Fake orca used to scare sea lions out of Oregon port
Port officials in an Oregon city have gone to creative lengths to see off hundreds of sea lions from their docks - by shipping in a fake orca whale.
The 32ft-long fibreglass whale was brought to rid Astoria's port of the sea lions after they failed to leave as expected once the weather got warmer.
Officials say the sea lions are putting thousands of jobs in the city at risk.
First attempts to use the fake orca ran into trouble on Thursday, after its motor became flooded.
Officials say they may try again on Friday.
"It really is a sign of how desperate the measures are that we're taking to try and solve this problem," Jim Knight, Port of Astoria Executive Director, said.
"We simply don't have the financial resources to build barriers. We have no choice but to look for very creative and low-cost solutions."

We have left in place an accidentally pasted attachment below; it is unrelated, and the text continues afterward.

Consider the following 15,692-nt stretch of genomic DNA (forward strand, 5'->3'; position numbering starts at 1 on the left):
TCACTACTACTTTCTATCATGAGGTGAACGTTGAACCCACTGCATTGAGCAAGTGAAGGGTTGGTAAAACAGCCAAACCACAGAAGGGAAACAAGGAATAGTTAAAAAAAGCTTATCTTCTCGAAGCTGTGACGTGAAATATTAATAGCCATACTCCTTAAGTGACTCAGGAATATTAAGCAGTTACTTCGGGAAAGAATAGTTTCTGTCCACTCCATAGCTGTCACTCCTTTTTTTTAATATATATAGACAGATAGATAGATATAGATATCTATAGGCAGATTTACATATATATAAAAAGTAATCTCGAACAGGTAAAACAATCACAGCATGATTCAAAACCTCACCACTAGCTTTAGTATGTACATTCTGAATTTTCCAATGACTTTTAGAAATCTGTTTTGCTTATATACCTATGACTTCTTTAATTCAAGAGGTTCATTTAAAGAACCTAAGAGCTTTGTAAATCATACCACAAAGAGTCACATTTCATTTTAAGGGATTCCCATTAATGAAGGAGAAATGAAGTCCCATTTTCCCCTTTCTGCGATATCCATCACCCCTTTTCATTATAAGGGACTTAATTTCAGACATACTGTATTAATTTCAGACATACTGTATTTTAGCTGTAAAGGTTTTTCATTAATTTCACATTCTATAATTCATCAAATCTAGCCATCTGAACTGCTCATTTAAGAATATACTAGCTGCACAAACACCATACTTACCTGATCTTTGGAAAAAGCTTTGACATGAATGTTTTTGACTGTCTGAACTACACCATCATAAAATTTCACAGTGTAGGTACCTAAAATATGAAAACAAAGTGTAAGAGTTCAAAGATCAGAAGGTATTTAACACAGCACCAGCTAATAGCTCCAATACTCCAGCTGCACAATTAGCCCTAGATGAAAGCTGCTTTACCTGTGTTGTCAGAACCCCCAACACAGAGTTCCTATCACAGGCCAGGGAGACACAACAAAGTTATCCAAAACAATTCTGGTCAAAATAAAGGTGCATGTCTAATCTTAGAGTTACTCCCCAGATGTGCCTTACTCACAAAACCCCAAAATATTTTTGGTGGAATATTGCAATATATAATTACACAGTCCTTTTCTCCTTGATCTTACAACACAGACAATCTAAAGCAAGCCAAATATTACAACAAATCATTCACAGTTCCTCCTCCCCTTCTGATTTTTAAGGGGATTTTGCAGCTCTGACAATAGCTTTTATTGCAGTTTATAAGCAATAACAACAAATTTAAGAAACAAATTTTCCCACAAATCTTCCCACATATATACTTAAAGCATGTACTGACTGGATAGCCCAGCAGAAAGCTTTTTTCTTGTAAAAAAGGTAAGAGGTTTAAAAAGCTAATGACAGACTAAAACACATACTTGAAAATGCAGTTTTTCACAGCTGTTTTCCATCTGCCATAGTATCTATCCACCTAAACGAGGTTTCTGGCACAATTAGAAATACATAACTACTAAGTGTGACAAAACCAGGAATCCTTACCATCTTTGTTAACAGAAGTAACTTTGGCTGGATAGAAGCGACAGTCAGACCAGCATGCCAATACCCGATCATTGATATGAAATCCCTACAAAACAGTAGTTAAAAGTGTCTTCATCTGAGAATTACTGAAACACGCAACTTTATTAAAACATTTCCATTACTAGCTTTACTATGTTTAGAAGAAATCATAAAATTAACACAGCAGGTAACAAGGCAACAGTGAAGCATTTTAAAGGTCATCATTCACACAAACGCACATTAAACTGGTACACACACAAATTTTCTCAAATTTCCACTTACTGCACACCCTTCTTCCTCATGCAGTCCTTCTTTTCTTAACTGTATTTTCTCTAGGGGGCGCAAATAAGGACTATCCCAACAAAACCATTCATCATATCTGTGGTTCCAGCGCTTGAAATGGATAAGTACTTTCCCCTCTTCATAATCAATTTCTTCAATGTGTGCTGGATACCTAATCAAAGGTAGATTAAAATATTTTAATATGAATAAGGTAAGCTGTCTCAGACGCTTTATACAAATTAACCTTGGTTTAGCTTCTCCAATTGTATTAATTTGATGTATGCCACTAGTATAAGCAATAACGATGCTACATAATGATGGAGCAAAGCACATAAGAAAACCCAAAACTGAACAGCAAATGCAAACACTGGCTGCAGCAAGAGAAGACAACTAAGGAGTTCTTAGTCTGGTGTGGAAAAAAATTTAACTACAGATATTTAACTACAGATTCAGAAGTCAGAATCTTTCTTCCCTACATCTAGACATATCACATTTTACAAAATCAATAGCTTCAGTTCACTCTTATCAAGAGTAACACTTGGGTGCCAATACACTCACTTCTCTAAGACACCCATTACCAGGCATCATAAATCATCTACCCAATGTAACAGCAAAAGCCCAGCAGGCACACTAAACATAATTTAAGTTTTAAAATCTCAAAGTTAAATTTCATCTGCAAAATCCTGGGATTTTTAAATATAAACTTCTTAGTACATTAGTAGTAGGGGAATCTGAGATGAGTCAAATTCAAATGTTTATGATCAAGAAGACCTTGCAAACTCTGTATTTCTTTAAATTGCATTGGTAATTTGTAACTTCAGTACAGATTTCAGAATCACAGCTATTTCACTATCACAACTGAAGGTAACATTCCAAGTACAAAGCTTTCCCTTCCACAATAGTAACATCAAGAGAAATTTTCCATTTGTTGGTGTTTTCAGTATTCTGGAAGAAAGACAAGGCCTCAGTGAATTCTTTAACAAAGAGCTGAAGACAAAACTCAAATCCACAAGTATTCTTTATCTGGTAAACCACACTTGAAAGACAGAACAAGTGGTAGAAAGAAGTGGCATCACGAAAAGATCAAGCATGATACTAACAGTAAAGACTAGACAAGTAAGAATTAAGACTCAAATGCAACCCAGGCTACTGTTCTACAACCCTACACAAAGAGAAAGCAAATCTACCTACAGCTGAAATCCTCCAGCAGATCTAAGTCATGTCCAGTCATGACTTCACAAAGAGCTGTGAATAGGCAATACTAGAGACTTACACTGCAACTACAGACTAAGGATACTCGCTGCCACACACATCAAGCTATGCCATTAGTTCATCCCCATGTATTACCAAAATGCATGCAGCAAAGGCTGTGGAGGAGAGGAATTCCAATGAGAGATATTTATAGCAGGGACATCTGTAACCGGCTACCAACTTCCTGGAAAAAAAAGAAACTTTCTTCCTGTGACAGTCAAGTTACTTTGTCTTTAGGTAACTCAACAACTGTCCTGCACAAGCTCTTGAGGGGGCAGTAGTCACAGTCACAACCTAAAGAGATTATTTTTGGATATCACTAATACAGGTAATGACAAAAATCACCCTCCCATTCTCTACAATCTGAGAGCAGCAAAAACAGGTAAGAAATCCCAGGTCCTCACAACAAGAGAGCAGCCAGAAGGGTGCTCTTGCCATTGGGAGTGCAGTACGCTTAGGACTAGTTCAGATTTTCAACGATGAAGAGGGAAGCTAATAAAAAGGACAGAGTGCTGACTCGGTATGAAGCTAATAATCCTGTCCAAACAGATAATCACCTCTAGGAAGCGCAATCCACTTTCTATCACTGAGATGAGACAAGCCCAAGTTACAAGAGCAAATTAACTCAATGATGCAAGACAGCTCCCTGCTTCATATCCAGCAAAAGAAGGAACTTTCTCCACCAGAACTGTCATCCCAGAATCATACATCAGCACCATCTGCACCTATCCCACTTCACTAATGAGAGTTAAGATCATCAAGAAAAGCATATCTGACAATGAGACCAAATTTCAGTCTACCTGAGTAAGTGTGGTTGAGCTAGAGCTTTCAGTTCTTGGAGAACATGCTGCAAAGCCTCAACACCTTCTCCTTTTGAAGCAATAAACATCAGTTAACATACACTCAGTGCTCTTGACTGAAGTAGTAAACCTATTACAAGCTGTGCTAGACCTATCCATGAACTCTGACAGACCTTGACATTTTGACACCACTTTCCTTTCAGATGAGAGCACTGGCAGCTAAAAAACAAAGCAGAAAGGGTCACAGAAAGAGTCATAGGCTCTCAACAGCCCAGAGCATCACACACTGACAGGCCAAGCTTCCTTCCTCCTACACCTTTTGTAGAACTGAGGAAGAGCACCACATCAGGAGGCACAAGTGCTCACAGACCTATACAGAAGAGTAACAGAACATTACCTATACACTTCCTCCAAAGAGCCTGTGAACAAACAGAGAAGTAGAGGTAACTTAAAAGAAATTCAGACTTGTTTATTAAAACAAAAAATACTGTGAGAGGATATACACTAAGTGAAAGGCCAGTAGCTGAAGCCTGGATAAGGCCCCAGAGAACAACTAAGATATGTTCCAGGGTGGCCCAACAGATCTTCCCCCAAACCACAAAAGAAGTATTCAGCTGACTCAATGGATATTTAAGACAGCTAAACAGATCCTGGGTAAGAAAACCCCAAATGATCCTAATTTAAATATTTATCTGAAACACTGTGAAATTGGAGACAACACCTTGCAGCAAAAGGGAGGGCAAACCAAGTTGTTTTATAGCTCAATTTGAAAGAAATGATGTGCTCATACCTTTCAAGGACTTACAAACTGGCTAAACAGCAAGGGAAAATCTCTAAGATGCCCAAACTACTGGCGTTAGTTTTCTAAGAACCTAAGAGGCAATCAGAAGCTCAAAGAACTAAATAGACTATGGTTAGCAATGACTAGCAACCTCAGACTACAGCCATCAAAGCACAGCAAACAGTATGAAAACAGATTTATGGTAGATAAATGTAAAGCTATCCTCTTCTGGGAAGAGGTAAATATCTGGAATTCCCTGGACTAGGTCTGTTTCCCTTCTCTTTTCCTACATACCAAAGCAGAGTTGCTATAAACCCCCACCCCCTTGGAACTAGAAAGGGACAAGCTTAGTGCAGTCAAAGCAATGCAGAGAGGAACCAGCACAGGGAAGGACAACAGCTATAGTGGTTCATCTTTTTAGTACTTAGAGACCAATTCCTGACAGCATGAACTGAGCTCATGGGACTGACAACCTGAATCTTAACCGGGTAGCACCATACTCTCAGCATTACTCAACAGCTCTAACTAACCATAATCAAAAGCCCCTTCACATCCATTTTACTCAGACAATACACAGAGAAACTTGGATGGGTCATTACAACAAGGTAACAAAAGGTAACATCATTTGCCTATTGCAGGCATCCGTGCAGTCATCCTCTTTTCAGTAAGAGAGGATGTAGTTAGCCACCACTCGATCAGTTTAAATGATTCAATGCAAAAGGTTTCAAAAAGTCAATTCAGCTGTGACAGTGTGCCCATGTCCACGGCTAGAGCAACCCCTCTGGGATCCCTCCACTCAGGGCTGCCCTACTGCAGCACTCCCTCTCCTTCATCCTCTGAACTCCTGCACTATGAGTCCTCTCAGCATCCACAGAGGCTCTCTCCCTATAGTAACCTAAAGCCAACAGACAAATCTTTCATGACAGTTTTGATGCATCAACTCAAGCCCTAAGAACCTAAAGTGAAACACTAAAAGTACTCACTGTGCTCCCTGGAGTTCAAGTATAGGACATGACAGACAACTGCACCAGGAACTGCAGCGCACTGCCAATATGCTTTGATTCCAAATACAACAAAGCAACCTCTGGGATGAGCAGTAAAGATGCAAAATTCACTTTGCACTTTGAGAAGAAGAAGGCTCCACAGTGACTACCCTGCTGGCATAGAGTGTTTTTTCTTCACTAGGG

He said action needed to be taken because such large numbers of sea lions were a threaten to the commercial and sport fishing operations on which the city depends.
"There are thousands of jobs that are at risk in our community," Mr Knight said of the city of some 10,000 people situated near the mouth of the Columbia river.
The fake orca actually belongs to a whale-watching business in neighbouring Washington state and was driven overland to Astoria.
It was deployed after other tactics, including electric mats and brightly-coloured beach balls placed outside the docks, failed to scare the sea lions away.